The time is nearing for me to leave Homer and my excitement is increasing daily. I just got back from playing tennis and now, after a shower and the drive back to my chilly cabin, I'm wondering just how long it will take my hands to warm up. I've just turned the heater to high and eventually it'll get cozy in here. It's been another beautiful day, a gift really considering the lateness of the date, and I enjoyed it fully. And it appears that my goal of getting out of here without putting the studs on my car will be realized. As long as it doesn't snow next week I'll make it. Stay tuned...

Doug and I have been walking to lunch almost every day now that my time at Alaska Boats & Permits is getting short. I got a nasty surprise from my tax man a few days ago. I had to shell out an additional $3500 to cover my income taxes for last year. This after I'd already sent the IRS a check for $3000 this spring after realizing that last year had been a very good year, income-wise at least. I made more money in 2008, working part-time, than in any other year of my life. Nice. But because of that there are some nasty tax consequences to deal with. Anyway, because of the hit to my little travel nest egg I decided to work right up until the time I leave Homer. So it appears that I'll be walking to lunch with Doug all next week as well. We'll hit Maura's and Fat Olive's, The Mermaid, Latitude 59, and the Cosmic Kitchen, all great places to eat in a town chock full of cooking talent. We know the people who own the restaurants and wait the tables: Maura, and Jelena & Angie, Sean, and Wendell, Andy & Sally and Mike. And I'll soon be missing the best coffee in the world out at Michael's K-Bay Caffee. But mostly I'll miss the people who make the lattes and dopios at K-Bay, and the "cups of love" -- Andrea and Remy, Michael and Jared, Caressa and Andrea.

Okay, let's see now. I've got all this stuff laying around the cabin: my various power adapters and chargers, the wires and cables no geek can be without, chargers, batteries, extra memory chips for my camera and GPS, a supply of contact lenses, my GPS and the Europe Street Maps, my music collection loaded on the netbook, my Canon G10 camera, my headlamps, my clothing, books to read. I've decided to take my tennis racquet so I've got to somehow wedge that into my new "convertible" wheeler suitcase, a suitcase that can easily be turned into a backpack, my auto insurance is suspended, my satellite TV on hold, etc. Oh yeah, and I've got to get a package of summer stuff in the mail to Tuli in Oregon so that I don't have to carry summer AND winter clothes from the outset. When I head to Thailand I won't need all those layers of wool and polyester, or jackets, or long underwear.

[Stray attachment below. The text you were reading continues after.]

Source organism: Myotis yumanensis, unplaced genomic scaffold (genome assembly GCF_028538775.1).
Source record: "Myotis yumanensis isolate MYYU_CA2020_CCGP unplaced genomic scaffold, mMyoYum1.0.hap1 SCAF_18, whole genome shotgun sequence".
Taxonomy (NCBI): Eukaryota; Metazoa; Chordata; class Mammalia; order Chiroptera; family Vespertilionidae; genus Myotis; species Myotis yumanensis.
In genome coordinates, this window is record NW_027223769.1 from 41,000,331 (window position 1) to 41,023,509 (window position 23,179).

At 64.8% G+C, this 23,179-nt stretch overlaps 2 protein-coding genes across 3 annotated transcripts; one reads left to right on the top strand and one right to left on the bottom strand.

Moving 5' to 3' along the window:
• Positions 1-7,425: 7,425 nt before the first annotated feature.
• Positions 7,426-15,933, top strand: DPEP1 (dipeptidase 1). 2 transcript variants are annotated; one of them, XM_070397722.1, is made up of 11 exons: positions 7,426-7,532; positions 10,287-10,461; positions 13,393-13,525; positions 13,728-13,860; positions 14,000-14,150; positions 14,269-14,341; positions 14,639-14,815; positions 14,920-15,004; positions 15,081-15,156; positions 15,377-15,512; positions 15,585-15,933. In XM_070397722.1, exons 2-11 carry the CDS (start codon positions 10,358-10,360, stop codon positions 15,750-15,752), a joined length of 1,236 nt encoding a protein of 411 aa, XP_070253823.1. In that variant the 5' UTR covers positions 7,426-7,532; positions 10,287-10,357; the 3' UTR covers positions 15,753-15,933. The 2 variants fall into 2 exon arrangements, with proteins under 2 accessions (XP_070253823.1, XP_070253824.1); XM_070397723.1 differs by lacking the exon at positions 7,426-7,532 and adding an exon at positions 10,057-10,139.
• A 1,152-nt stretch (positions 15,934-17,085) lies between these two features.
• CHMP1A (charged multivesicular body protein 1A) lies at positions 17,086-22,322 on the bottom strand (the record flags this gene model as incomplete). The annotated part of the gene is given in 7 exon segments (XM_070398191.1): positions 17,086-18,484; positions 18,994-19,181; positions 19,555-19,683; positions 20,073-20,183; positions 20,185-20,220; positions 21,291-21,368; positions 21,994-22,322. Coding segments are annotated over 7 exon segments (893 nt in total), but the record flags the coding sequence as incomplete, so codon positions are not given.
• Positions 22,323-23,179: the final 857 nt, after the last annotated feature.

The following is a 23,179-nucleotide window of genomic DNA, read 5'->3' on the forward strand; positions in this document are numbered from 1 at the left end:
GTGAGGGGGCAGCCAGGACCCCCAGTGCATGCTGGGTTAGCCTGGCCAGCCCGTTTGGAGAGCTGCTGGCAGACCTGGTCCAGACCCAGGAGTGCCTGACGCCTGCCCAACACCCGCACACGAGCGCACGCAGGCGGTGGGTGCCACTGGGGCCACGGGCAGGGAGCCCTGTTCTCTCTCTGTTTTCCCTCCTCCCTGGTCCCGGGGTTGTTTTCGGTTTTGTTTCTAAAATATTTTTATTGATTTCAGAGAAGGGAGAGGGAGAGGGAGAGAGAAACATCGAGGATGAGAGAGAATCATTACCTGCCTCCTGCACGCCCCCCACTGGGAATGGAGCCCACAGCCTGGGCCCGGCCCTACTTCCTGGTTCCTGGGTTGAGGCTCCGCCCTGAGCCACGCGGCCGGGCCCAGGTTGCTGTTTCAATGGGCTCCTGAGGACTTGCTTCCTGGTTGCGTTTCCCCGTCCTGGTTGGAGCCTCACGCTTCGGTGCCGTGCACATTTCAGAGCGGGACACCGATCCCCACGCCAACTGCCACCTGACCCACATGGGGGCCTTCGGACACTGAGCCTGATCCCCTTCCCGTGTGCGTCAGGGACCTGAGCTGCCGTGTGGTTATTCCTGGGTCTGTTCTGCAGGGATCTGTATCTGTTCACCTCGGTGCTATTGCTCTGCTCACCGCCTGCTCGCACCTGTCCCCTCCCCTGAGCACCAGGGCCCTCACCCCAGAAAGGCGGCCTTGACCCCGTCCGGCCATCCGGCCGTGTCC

And I guess today I'll have to admit to feeling a little bit blue as well. I have many friends in Homer. Good friends. Due to the length of time I'll be gone I know I'm going to miss people. While 2008 was a good year for Alaska Boats & Permits it was a bad year in other respects. Lora and I split up last fall after 10 years of marriage. It was a hard winter and a difficult Christmas season for both of us. I'm happy to say we're talking again and now that the separation is behind us, we seem to be working on rebuilding the friendship that began almost 30 years ago. She's been laid up with a knee injury and so I've been bringing her coffee every morning for the past week or so. We've been enjoying chatting and gossiping about our friends and life in Homer, sort of like we did in the old days. And it's been feeling really good. I'm thankful we can be friends again.